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Rights of residents in States.

117. A subject of the Queen463, resident in any State463A, shall not be subject in any other State to any disability or discrimination464 which would not be equally applicable to him if he were a subject of the Queen resident in such other State.

UNITED STATES.—The citizens of each State shall be entitled to all privileges and immunities of citizens in the several States.—Const., Art. IV., sec. 2.

No State shall make or enforce any law which shall abridge the privileges or immunities of citizens of the United States; nor shall any State .… deny to any persons within its jurisdiction the equal protection of its laws.—Fourteenth Amendment, sec. 1.

HISTORICAL NOTE.—Clause 17, Chap. V., of the Commonwealth Bill of 1891 was:—

“A State shall not make or enforce any law abridging any privilege or immunity of citizens of other States of the Commonwealth, nor shall a State deny to any person, within its jurisdiction, the equal protection of the laws.”

At the Adelaide session, 1897, this was adopted verbatim. At the Melbourne session, it was proposed, on the suggestion of the Legislative Assembly of New South Wales and the Legislative Council of Tasmania, to omit the first portion. No one was able to suggest a privilege or immunity of a citizen of one State which could be abridged by a law of another State, and it was pointed out that there was no definition of citizenship. Mr. Barton and Mr. Wise wished to give the citizens of each State the privileges and immunities of citizens of the other State; Mr. Reid and Mr. Symon said that this would be an interference with the independence of States, and that the Convention was only concerned with protecting the federal citizenship. Mr. Wise, as a test question,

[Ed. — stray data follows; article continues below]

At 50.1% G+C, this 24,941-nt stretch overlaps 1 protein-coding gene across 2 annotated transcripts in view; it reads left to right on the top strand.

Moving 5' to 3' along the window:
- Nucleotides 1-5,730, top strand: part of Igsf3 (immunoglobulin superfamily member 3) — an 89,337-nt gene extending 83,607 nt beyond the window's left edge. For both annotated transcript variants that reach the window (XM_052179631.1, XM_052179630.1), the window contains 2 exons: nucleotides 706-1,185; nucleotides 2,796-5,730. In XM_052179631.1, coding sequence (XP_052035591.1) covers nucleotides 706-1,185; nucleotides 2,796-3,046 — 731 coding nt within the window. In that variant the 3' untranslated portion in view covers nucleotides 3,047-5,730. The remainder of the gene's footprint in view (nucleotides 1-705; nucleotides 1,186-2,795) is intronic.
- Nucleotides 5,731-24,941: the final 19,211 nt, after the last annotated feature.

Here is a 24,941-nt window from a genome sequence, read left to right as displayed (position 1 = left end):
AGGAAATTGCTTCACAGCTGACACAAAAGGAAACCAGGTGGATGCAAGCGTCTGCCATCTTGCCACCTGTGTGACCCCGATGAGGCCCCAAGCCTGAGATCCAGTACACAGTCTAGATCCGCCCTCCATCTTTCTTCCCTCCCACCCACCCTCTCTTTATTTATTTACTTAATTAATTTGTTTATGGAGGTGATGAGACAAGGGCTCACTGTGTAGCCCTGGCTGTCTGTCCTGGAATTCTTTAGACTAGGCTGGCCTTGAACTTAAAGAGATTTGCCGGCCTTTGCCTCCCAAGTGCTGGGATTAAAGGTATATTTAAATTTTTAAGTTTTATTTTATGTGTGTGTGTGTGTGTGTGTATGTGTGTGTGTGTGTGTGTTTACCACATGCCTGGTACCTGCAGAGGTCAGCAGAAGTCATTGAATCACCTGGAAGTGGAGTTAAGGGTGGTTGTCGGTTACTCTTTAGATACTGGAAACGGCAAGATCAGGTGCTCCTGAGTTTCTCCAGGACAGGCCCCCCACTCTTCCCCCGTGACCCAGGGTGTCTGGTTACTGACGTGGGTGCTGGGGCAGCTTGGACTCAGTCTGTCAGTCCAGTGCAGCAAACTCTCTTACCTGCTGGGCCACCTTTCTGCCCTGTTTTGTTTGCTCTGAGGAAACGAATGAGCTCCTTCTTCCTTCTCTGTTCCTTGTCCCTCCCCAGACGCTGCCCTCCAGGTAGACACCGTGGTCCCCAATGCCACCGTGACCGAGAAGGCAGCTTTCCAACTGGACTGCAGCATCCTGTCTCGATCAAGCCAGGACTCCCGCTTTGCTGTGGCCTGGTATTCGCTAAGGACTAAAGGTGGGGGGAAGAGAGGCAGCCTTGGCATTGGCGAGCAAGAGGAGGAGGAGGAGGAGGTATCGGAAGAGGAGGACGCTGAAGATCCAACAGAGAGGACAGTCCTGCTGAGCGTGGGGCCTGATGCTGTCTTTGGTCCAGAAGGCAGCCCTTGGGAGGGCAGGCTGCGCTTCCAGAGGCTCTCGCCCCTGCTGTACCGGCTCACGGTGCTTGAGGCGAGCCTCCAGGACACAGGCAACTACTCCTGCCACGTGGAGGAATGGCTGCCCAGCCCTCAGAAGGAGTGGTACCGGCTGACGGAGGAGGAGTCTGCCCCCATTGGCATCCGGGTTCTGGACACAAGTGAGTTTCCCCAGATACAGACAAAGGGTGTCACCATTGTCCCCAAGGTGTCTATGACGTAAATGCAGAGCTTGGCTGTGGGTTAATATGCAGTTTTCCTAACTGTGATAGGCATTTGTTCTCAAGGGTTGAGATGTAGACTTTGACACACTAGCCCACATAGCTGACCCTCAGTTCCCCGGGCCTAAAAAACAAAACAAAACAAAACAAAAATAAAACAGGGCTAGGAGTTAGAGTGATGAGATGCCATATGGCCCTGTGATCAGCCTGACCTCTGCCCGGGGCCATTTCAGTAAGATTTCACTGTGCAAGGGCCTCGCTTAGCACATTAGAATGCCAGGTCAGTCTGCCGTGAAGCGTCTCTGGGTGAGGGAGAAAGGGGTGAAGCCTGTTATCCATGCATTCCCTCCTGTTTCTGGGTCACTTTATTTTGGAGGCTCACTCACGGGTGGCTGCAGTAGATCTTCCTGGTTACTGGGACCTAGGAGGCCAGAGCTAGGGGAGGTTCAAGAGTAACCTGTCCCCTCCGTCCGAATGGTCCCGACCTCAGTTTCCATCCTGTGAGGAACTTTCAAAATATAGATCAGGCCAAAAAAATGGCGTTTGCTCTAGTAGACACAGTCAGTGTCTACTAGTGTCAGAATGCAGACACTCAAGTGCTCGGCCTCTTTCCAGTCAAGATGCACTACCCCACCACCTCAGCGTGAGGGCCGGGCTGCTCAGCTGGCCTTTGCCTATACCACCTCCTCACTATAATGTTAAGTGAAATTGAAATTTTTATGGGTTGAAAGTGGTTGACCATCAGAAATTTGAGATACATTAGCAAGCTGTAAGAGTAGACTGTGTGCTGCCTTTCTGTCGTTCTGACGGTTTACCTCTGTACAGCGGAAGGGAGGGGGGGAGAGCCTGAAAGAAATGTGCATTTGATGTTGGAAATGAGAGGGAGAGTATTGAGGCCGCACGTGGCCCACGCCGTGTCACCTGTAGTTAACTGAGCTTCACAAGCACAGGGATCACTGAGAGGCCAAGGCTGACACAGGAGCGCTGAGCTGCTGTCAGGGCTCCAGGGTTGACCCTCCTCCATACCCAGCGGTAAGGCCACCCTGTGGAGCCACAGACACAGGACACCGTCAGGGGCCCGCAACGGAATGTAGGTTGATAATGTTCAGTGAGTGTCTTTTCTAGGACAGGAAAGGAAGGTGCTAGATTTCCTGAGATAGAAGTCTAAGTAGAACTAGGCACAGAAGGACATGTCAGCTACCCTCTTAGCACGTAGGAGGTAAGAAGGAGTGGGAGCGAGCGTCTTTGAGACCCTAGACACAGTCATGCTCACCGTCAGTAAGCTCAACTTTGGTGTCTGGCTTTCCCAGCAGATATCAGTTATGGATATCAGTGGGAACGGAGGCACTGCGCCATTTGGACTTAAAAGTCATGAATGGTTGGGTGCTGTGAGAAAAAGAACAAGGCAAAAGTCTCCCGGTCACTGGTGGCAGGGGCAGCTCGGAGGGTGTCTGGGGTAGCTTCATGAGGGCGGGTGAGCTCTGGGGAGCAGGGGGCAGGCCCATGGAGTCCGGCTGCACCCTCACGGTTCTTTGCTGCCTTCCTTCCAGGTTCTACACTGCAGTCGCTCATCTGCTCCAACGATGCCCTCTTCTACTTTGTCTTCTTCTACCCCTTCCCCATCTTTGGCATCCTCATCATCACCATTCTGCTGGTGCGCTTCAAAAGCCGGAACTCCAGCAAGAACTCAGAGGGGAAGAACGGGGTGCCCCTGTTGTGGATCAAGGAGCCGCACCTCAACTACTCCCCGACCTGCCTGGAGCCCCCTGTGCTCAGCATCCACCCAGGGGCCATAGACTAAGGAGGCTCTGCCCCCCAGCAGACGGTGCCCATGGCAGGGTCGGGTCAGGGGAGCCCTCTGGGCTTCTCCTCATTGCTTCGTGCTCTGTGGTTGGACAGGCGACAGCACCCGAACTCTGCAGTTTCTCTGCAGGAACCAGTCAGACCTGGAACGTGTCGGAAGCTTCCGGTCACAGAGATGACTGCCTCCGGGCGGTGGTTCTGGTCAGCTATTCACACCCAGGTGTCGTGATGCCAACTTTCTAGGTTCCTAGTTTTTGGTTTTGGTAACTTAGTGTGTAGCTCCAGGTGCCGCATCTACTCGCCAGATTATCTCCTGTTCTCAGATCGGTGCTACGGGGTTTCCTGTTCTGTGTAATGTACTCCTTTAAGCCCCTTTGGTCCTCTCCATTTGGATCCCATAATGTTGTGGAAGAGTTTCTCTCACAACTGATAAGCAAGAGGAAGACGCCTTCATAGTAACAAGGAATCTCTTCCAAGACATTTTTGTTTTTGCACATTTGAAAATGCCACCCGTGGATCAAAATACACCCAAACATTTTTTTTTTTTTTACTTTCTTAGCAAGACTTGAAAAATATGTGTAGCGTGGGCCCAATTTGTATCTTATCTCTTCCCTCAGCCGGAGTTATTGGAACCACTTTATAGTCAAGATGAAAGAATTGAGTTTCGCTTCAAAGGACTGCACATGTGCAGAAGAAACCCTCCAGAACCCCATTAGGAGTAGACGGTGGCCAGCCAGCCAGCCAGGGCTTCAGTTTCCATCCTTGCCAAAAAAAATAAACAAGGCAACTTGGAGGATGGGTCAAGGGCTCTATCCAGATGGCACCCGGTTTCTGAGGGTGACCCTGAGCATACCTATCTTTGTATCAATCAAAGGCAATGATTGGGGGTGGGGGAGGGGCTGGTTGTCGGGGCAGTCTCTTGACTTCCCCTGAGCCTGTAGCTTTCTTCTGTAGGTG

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moved the first few words of an amendment suggested by the House of Assembly in Tasmania, based on the fourteenth amendment of the American Constitution, and declaring that the citizens of each State should be citizens of the Commonwealth, and entitled to all the privileges and immunities of citizens of the Commonwealth in the several States. After debate, this was negatived by 24 votes to 17; and the words dealing with privileges and immunities were then struck out. An amendment by Mr. O'Connor, to add “deprive any person of life, liberty, or property without due process of law,” was negatived by 23 votes to 19. An amendment by Mr. Glynn, to add “deny to the citizens of other States the privileges and immunities of its own citizens,” was also negatived, and the whole clause was struck out. (Conv. Deb., Melb., pp. 664–91.) At a later stage Dr. Quick moved to insert in the “powers of Parliament” clause a new sub-clause—“Commonwealth citizenship.” The importance of the question was recognized; but there were three different opinions expressed:—(1) That the Parliament should have power to deal with the question; (2) that citizenship ought to be defined in the Constitution itself; (3) that the rights of citizenship were already secured in the Constitution, and that citizenship itself had never been defined in Great Britain, and was better not defined. The sub-clause was negatived by 21 votes to 15. (Conv. Deb., Melb., pp. 1750–68.) On the reconsideration of clauses, Mr. Symon moved, in place of the clause struck out, to insert:—“The citizens of each State shall be entitled to all privileges and immunities of citizens in the several States.” Dr. Quick moved as an amendment to insert a definition of Commonwealth citizenship:—“All persons resident within the Commonwealth, being natural-born or naturalized subjects of the Queen, and not under any disability imposed by the Parliament, shall be citizens of the Commonwealth.” This was thought too wide, and opinions were expressed that the better plan would be to empower the Parliament to deal with the question. Mr. O'Connor then moved to insert:—“Every subject of the Queen, resident in any State or part of the Commonwealth, shall be entitled in any other State or part of the Commonwealth to all the privileges and immunities to which he would be entitled if a subject of the Queen resident in that latter State or part of the Commonwealth.” This was objected to as being too wide, and making residence in one State equivalent to another, for all purposes. It was suggested that the clause should be put negatively, instead of affirmatively, and Mr. O'Connor then proposed it as follows:—“No subject of the Queen, resident in any State, shall be subject in any other State to any disability or discrimination not equally applicable to the subjects of the Queen in such other State.” This was agreed to. (Id. pp. 1780–1802.) After the second report Mr. Deakin moved to substitute “such” for “the” before “subjects,” in order to indicate to the Drafting Committee that State rights of defining citizenship were not interfered with. This was agreed to. Drafting amendments were made after the fourth report.

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